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  • Hwang Sunwŏn:An Appreciation
  • Bruce Fulton (bio)

I first met him in 1979. I was lecturing at Seoul National University, and in the office next to mine was Chang Wang-rok, a professor of American literature and, like Hwang, originally from North Korea. Professor Chang was translating Hwang’s novel Namu tŭl pit’al e sŏda, and he asked me to proofread his work. The next thing I knew I was meeting the author himself. He gave me a copy of The Stars and Other Korean Short Stories, a collection of his work translated by Edward Poitras. It wasn’t my first exposure to modern Korean short fiction—I’d read Agnita Tennant (neé Hong Myoung-Hee)’s 1975 anthology Modern Korean Stories—but I knew immediately upon reading Hwang’s stories that the author was a master of the form. Especially notable was “A Matter of Custom” (P’ungsok), one of the stories Hwang wrote in his early twenties while studying at Waseda University in Tokyo in the late 1930s. I found his treatment of a troubled father-son relationship astonishingly mature. So successful was Hwang in getting inside the head of the protagonist of this limited third-person narrative (not once does he use a third-person pronoun to identify the protagonist) that the story reads almost like a first-person narrative (a point also noted by Poitras in his excellent introduction to the collection).

Thus began a twenty-year relationship that was as meaningful to me as a teacher and translator of Korean literature as my [End Page 187] relationships with mentors such as Kim Chong-un, Marshall Pihl, and Kwon Youngmin. Our initial meetings revolved about the translation of his novel Umjiginŭn song, begun by Ju-Chan Fulton and myself in 1983 and published by Si-sa-yong-o-sa in 1985. In the mid-1990s, when I began my doctoral studies at Seoul National University, we began once again to meet regularly as I prepared my dissertation on his short fiction.

The initial meetings, in the 1980s, were in the vicinity of his residence in an apartment complex near Ch’ŏngnyangni in Seoul and then in the city of Anyang in Kyŏnggi Province. In the Anyang apartment we sat on the floor around a small table bearing a bottle of pŏpchu, a highly refined rice brew that I found delectable. Shortly after he and his good wife moved to Anyang I was to have visited him there. But a change in plans prevented me from doing so. In preparation he had purchased a bottle of the precious stuff and afterward reported to me in a letter that in my absence he thought he should deposit it for safekeeping—in his stomach:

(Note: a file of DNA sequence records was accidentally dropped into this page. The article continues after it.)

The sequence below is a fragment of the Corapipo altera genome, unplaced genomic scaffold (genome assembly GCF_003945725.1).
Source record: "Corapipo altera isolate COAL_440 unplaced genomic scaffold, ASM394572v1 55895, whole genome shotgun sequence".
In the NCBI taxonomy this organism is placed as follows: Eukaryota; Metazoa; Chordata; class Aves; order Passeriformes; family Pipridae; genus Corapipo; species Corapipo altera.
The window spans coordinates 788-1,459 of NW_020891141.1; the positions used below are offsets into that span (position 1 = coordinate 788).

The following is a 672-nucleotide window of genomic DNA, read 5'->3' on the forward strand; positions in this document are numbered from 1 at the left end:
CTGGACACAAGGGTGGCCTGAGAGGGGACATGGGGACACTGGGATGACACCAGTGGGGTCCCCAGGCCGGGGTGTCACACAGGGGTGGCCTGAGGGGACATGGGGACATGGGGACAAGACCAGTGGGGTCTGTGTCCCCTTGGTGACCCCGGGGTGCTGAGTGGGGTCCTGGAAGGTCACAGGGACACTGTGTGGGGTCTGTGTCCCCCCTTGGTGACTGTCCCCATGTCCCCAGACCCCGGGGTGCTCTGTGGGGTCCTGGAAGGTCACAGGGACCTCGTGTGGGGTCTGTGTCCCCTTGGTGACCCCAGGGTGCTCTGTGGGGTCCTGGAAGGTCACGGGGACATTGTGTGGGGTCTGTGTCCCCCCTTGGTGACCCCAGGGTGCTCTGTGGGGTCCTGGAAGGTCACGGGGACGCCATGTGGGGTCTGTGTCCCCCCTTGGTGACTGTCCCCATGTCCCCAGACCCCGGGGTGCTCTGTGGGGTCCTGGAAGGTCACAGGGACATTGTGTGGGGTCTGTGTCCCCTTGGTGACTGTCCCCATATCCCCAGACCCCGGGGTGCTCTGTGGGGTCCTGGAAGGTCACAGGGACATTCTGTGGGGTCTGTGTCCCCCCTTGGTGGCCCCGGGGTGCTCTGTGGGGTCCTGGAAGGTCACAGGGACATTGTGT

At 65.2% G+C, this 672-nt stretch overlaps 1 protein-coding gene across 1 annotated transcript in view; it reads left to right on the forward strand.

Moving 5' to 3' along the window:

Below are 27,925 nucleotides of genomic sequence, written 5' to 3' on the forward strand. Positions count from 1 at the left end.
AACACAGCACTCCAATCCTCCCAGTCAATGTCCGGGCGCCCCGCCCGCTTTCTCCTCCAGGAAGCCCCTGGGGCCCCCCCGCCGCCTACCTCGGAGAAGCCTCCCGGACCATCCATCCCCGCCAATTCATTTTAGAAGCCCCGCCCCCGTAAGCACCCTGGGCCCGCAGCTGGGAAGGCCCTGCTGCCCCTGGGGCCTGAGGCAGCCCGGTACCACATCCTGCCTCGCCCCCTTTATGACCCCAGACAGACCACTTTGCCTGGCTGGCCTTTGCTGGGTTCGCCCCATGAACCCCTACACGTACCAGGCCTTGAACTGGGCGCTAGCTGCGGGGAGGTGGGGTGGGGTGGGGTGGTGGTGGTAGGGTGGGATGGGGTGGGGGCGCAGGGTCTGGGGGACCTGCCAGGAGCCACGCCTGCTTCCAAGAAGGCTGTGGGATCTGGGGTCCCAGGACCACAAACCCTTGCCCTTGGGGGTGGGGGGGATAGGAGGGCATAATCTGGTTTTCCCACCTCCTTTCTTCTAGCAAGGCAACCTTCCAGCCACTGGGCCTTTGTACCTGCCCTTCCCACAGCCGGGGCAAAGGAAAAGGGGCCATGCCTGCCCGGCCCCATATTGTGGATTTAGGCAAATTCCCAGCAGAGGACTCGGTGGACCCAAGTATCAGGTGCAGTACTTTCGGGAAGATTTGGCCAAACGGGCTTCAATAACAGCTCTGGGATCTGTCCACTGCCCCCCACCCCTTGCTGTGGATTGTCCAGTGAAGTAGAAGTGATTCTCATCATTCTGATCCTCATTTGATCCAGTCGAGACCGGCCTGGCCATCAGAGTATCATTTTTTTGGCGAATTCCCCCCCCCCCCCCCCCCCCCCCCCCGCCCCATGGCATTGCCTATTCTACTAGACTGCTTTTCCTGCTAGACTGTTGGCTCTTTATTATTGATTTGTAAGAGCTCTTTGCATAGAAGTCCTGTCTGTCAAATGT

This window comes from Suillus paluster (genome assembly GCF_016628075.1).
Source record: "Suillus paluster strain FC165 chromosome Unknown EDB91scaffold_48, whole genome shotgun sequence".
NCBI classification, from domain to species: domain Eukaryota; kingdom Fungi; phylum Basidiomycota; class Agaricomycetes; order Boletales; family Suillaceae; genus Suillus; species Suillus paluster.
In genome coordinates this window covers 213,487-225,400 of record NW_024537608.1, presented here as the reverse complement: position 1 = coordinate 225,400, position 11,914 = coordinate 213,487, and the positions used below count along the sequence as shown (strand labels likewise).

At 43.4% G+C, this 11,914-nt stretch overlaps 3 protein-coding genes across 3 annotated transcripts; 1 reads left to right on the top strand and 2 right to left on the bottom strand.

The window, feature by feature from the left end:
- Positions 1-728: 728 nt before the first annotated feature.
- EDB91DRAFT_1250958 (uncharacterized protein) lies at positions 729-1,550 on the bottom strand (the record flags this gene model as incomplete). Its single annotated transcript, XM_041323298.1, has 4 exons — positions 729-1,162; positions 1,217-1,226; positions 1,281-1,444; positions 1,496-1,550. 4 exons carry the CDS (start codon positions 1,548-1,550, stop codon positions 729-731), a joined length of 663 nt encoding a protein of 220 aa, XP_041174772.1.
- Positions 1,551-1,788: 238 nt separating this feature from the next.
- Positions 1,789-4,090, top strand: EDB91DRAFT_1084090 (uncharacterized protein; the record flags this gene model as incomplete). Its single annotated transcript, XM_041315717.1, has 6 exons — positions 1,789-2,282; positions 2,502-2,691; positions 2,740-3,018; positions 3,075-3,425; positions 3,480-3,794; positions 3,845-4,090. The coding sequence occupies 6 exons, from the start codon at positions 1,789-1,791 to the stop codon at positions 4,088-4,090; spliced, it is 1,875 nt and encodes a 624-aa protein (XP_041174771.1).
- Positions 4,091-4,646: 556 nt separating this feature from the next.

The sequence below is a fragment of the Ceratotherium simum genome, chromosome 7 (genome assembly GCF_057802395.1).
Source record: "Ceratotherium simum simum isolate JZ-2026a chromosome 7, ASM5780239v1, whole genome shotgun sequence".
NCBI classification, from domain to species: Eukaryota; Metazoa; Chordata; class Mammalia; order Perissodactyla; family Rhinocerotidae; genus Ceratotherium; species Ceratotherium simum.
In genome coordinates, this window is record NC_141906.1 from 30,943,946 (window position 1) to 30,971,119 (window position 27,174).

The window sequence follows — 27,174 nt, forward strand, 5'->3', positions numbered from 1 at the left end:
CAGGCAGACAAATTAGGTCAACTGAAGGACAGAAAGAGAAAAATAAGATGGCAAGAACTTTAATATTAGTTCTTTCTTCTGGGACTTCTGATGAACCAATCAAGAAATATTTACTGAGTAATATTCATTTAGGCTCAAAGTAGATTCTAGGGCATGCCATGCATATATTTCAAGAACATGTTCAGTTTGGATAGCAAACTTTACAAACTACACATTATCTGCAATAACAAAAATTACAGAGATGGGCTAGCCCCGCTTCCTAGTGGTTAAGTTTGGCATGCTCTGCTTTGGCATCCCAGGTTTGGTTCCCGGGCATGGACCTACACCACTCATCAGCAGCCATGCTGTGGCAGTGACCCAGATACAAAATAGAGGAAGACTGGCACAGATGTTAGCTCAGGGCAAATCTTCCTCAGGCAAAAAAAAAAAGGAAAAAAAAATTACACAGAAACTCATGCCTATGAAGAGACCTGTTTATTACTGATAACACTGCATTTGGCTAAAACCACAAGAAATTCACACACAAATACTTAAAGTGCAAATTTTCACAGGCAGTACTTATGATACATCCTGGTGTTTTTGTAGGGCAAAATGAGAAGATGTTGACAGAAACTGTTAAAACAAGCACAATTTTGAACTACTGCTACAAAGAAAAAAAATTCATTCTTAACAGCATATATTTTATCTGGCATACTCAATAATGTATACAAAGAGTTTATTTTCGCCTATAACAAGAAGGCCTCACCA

Years later, inspired by English-language sijo master David McCann, I commemorated those occasions thus:

“Drinking With Hwang Sunwŏn

There we sat, in his book-lined study,Quaffing pŏpchu, the method brew.“Know you how it ferments?”    Asked this teller of stories sublime.Flashing his gold tooth,    “With rice mash chewed by virgins.”

His final home was back in Seoul, in Sadang-dong, just east of the ridge rising to Kwanak Mt. behind Seoul National [End Page 188]

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Hwang Sunwŏn’s Letter to Bruce Fulton

[End Page 189]

University. In the same apartment complex lived his son, the poet and SNU professor of English literature Hwang Tong-gyu. There I was received in a Western-style living room, where we sat on a couch before a coffee table that always bore a copy of a Japanese literary journal. To my dismay, gone were most of the books that had graced the study in his Anyang residence. He had donated many of the precious volumes, including copies of his own works, to Kyunghee University, where he taught from 1957 to 1993, and bequeathed others to friends, he told me.

The core of the translator-author relationship was settled early on. How should we translate your works? Ju-Chan and I asked him as we began work on Umjiginŭn sŏng. His answer was immediate...


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pp. 187-198
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